How to Milk a Wild Goat

| 4/1/2009 2:33:50 PM

Jacqueline WiltMy day ended with the quip from my husband: "Looks like Kate got some placenta on her shoe." It was true. I looked over the side of the bathtub where I was trying to soak away the day's latest misadventures and saw what he was talking about…a bright red blotch of blood smeared across Kate's little white tennis shoe. Kate, at 15 months, is frequently part of our farming activities and today's crazy day was no exception. So, here's what happened:

I spent the majority of the day working at my parttime job as a home health nurse. I came home, tired and ready to sit down for a while. Doug and his Dad were outside working on our old tractor, which had recently decided to go on strike after a particularly hard day of hauling hay.

"Have you checked the goats?" I asked, knowing we had three left to kid, and one of them was a first-timer.

"No we've been stuck here since early afternoon," came the reply. I handed Kate off to her grandpa and headed toward the doe pen. I fulled expected to return shortly, so didn't even bother to change out of my scrubs. However, when I approached the pen, I could clearly see one of the does was ready to kid … NOW.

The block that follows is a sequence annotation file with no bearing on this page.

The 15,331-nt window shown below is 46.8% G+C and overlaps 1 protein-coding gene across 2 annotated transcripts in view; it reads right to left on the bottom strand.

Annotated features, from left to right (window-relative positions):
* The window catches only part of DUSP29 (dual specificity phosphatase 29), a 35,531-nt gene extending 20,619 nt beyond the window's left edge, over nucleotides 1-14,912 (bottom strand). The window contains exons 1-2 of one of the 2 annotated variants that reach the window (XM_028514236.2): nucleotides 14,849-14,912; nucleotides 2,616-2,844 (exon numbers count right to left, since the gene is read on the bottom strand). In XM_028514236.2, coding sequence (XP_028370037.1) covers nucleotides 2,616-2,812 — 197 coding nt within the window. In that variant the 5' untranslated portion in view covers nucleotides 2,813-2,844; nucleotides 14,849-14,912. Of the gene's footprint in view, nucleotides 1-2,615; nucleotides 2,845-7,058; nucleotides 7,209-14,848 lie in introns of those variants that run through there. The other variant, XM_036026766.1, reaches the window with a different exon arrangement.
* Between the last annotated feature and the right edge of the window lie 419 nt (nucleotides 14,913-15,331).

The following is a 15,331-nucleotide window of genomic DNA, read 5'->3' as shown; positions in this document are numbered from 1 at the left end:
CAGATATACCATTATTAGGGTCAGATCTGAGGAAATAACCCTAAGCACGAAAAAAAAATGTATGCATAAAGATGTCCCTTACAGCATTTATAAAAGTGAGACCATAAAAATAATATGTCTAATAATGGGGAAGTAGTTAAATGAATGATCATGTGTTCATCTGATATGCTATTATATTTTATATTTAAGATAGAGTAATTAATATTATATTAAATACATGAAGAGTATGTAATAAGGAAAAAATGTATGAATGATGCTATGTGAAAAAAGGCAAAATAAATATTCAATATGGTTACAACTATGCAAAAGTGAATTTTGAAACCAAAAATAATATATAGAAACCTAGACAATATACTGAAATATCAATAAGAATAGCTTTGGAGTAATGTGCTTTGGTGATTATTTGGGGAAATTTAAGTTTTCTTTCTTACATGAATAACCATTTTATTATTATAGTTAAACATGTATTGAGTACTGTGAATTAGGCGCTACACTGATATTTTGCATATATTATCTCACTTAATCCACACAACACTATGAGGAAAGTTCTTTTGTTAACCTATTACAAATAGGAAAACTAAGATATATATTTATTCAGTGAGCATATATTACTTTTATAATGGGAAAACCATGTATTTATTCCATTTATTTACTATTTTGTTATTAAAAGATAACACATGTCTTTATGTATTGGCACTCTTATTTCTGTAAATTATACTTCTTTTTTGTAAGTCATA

My heart did a little leap (as it does every time I see a new baby!), and I gently entered the pen, so as not to scare the new momma. It was our last first-timer left, a fullblood Boer doe named Polly. She had afterbirth visible from her backside. But I didn't see any babies. Maybe she hadn't had them yet, and what I thought was afterbirth was really waterbag? As I approached Polly, who was nonchalantly munching on hay, I noticed a small white thing at the far corner of the pen. Yikes!!! She already had a baby, and she was nowhere NEAR mom! I jogged to the baby, who looked remarkably good considering she was dry, meaning she was at least a couple of hours old. She was bright-eyed and sitting up. Then another spot of white caught my eye, nearly buried in the deep hay. Another one! I scooped up both babies, healthy adorable does, and took them into the barn. I put them, squirming and squalling, into a kidding stall and went out to grab Polly. She wanted nothing to do with the babies. She scampered away, trailing afterbirth after her as she expelled the remains of her birthing process. About that time, Doug came into the barn with Kate in his arms.

"Polly had her babies and doesn't want them," I said.

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